Photo: Ronald Martinez
Sometimes we get questions from readers and other times people just tell us to do stuff.
@russianmachine Make an article on if you think acquiring Tyler Bozak is a good idea. Proposals are Laich and a 2nd
— Menace (@bmoreCapsfan1) July 14, 2015
To be direct, it would be a terrible move to acquire Tyler Bozak because he’s not a very good hockey player.
I would’ve been fine with that response alone, but apparently this rumor’s got legs, so let’s get into it.
On Tuesday, CSN Washington’s Chuck Gormley suggested the Caps might be wise to walk away from Marcus Johansson after his upcoming arbitration and use the salary cap space (and a roster player and a prospect) to acquire one of the league’s most overrated players.
If Johansson, who is coming off a career-high 20 goals and 47 points, is awarded $3.8 million or more, the Caps could walk away from the forward and use Johansson’s allotted salary space on another player, like, say, Toronto Maple Leafs center Tyler Bozak.
Tyler Bozak is a special player. He’s not special because he’s good, which he’s not, but because he’s a sterling case study in how isolation affects hockey stats. Isolation is something hockey doesn’t do as easily as baseball, where it’s one batter versus one pitcher. In hockey, there’s too many dudes on the ice at once, so it can sometimes be hard to tell who’s a passenger and who’s actually driving play.
Hey, here’s a photo of Phil Kessel.
Toronto, in its infinite wisdom, played The Thrill, a truly special scorer, next to Bozak a lot over the last few years. It was Bozak’s proximity to Kessel that made Bozak look like a stud.
Bozak spent 86 percent of his 5v5 ice time with Kessel over the last two seasons. They did… okay together. Toronto scored at a rate of 2.76 goals per 60 minutes and allowed 3.07 goals, good for 47.4 percent, outpacing their possession at 45.7 percent thanks to some puck luck.
But when Toronto took Kessel away from Bozak, welp, Toronto got outscored 2-to-1 (2.04 goals for, 4.08 goals against) and had just 37.3 percent possession. They were awful.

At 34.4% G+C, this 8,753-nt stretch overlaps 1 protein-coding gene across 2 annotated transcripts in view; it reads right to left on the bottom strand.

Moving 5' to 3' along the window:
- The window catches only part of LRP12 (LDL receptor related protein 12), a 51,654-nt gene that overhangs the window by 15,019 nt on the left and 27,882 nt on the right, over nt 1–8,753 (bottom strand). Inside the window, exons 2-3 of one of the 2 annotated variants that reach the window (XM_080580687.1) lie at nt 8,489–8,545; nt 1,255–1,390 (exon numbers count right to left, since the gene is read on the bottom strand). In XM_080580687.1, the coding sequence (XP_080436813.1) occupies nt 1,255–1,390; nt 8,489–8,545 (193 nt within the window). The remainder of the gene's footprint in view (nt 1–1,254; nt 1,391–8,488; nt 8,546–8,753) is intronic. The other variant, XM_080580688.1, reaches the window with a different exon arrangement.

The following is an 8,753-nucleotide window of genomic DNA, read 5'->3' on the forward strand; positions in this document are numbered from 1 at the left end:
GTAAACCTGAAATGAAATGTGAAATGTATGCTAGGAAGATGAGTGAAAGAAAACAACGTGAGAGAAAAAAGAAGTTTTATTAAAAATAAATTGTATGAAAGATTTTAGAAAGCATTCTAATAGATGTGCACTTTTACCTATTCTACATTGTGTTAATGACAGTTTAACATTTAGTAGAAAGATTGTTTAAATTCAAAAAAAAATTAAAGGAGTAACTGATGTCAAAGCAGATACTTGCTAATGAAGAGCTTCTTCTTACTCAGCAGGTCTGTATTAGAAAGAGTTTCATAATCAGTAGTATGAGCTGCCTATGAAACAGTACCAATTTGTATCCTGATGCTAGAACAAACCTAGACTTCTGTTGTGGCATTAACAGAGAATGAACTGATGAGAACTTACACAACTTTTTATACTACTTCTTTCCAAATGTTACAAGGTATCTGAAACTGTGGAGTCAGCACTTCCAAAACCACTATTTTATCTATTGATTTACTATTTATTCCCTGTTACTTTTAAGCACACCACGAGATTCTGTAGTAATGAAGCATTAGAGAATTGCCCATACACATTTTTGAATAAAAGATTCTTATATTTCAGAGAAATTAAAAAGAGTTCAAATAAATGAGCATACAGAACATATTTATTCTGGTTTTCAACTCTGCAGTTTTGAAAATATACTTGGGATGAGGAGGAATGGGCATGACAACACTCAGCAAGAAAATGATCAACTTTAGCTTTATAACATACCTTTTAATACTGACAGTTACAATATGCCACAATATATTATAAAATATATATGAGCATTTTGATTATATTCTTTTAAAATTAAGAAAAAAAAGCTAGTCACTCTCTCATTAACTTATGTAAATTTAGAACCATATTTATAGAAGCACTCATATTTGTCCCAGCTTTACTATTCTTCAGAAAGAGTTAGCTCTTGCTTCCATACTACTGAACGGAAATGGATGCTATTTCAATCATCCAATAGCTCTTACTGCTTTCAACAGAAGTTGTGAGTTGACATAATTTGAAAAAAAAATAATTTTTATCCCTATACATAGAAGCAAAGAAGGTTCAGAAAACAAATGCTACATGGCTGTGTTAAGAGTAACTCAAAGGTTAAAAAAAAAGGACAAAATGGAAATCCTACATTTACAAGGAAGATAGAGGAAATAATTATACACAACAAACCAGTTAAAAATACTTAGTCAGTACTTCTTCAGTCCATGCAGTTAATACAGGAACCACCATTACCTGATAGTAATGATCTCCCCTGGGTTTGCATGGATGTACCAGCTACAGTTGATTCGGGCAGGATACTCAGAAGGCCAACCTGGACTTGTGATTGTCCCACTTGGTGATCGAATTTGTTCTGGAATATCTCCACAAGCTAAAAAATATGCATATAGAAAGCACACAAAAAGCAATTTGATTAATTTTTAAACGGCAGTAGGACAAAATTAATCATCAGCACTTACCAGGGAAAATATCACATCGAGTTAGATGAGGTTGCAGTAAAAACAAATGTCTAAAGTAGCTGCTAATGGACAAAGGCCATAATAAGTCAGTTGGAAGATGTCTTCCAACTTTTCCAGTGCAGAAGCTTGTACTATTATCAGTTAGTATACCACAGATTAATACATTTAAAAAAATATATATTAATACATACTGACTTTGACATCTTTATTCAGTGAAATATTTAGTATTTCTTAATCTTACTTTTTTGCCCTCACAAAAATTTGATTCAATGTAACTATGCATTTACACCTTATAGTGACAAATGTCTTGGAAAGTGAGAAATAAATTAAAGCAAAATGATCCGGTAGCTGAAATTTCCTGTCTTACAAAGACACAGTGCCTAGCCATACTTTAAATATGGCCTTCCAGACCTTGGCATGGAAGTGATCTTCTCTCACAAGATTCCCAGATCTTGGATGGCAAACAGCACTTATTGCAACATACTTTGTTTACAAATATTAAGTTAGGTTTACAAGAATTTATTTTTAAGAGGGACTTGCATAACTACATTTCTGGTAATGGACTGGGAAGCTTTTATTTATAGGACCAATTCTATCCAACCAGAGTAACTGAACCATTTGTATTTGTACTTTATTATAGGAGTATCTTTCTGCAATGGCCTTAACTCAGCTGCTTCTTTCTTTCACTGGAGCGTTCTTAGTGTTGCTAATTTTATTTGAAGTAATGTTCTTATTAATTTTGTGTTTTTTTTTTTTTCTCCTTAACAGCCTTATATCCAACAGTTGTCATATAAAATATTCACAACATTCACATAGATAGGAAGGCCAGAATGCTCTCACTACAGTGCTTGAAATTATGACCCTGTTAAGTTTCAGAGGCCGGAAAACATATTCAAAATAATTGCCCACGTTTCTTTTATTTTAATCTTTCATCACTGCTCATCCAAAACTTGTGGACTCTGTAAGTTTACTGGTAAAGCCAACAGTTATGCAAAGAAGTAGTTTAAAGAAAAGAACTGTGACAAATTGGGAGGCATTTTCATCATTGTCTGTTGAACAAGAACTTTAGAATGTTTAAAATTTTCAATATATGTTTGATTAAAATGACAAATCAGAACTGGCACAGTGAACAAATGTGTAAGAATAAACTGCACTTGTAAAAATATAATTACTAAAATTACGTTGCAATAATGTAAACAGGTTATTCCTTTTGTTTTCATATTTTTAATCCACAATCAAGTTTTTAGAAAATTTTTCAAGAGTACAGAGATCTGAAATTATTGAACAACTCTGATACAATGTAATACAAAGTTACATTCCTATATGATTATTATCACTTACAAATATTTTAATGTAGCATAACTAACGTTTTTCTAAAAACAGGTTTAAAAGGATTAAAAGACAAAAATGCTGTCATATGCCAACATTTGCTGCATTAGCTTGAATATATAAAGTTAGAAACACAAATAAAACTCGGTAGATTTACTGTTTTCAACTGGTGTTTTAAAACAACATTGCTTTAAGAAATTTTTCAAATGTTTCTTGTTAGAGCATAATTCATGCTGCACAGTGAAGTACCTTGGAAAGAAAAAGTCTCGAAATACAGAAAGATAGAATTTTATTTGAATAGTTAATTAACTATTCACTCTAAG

There’s a lot nuance we could pore over, but if it’s okay I’ll just refer you to these pitiable and aggrieved Maple Leaf fans, who have documented this well:
No, Bozak is not a good fit for a Washington Capitals team that is looking for one last crack at the Cup before the window closes. Even if acquiring Bozak meant finding a release valve for Brooks Laich’s terrible contract, I can’t see him as an improvement– and if the Caps lose a utility roster player and a promising prospect or a draft pick, it’d be a scandalously poor choice.
A better and simpler choice would be to sign Marcus Johansson to a fair contract with a healthy term. Johansson’s not a lot to look at on the ice, but he’s a solid middle-sixer who has gotten better every season and gets the Caps power play into the offensive zone.
On Tuesday night, WNST’s Ed Frankovic didn’t advocate the Bozak thing, but he found Gormley’s Johansson scenario plausible.
The Caps walking away from a $3.5M+ salary for Marcus Johansson is not far fetched.
— Ed Frankovic (@EdFrankovic) July 15, 2015
I dunno. Aside from the draft, the Capitals have made a lot of great decisions this summer. I don’t think they’ll blow it now.
Checked in with some sources about speculation of Caps walking away from Johansson's arbitration ruling. Simply put: Not happening.
— Alex Prewitt (@alex_prewitt) July 15, 2015
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